Teh tarik

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Teh tarik
Teh Tarik.jpg
Place of origin Malaysia

Teh tarik (literally "pulled tea") is a hot milk tea beverage which can be commonly found in restaurants, outdoor stalls and kopi tiams in southeastern Asian countries of Malaysia and Singapore. Its name is derived from the pouring process of "pulling" the drink during preparation. It is made from black tea, condensed milk and/or evaporated milk. It is also considered as the national drink of Malaysia.[1][2]

Preparation[edit]

The mixture is poured back and forth repeatedly between two vessels from a height, giving it a thick frothy top. This process cools the tea to optimal drinking temperatures, and helps to thoroughly mix the tea with the condensed milk. It is also done to give the tea a better flavor. This is often compared to the decantering of toddy to improve the flavor function.

Locally and regionally sourced tea used for teh tarik are not of the highest grade. Despite the strong Ceylonese variety aroma, the taste is rather acrid and generally would not go well with a little cream or fresh milk. Hence condensed milk or evaporated milk is used to ensure the sharp tea taste is well balanced by the thick creamy flavor of the thickened milk.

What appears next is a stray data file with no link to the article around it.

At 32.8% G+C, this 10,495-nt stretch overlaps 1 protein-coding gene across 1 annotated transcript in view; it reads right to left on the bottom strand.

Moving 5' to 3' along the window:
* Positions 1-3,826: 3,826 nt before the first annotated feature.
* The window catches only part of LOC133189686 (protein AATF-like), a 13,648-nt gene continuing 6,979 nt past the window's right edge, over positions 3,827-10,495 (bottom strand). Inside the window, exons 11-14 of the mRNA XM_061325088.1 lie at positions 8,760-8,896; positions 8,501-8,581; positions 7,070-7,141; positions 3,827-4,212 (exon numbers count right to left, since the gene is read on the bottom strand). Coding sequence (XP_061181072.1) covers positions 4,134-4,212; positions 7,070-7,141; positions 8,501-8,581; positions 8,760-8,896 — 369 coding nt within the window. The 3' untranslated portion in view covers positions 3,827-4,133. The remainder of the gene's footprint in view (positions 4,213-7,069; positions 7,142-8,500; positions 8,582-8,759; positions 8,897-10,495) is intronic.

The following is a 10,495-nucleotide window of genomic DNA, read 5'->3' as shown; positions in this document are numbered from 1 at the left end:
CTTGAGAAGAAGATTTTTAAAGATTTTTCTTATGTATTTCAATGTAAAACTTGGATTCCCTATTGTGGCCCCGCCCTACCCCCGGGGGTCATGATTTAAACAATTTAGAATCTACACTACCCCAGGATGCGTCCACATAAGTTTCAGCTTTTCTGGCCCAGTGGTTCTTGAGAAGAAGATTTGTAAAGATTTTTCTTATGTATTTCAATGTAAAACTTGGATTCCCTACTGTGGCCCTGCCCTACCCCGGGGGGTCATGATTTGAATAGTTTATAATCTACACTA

Culture[edit]

Roti prata and teh tarik at a stall in Jalan Kayu, Singapore.

An element of showmanship exists in the preparation of teh tarik. The ability to drag a long stream of tea above the heads of the patrons without giving them a shower is an amusing novelty for the locals and tourists alike.

In Malaysia, there are occasions where teh tarik brewers gather for competitions and performances to show their skills. Teh tarik has become recognised along with nasi lemak as part of the food and beverage heritage of Malaysia by the Malaysian government ministry.

Variations[edit]

  • Teh-C refers to tea made with unsweetened evaporated milk, unlike the traditional teh tarik which is made with sweetened condensed milk. Vendors however will add sugar to Teh-C unless specifically asked not to. The Malay word for nil or zero, kosong, is used to indicate that the drinker does not want their beverage to be sweetened.
  • Teh halia, ginger tea which is also found in various coffee shops.
  • Cham (Cantonese word for "mix") is a combination of tea and coffee

See also[edit]

References[edit]

  1. ^ "Pledge your support for 'teh tarik'". New Straits Times. 5 September 2012. Archived from the original on 6 November 2013. Retrieved 6 November 2013. 
  2. ^ "Lipton urges Malaysians to take pride in teh tarik, our national beverage". New Sabah Times. 7 September 2012. Archived from the original on 6 November 2013. Retrieved 6 November 2013.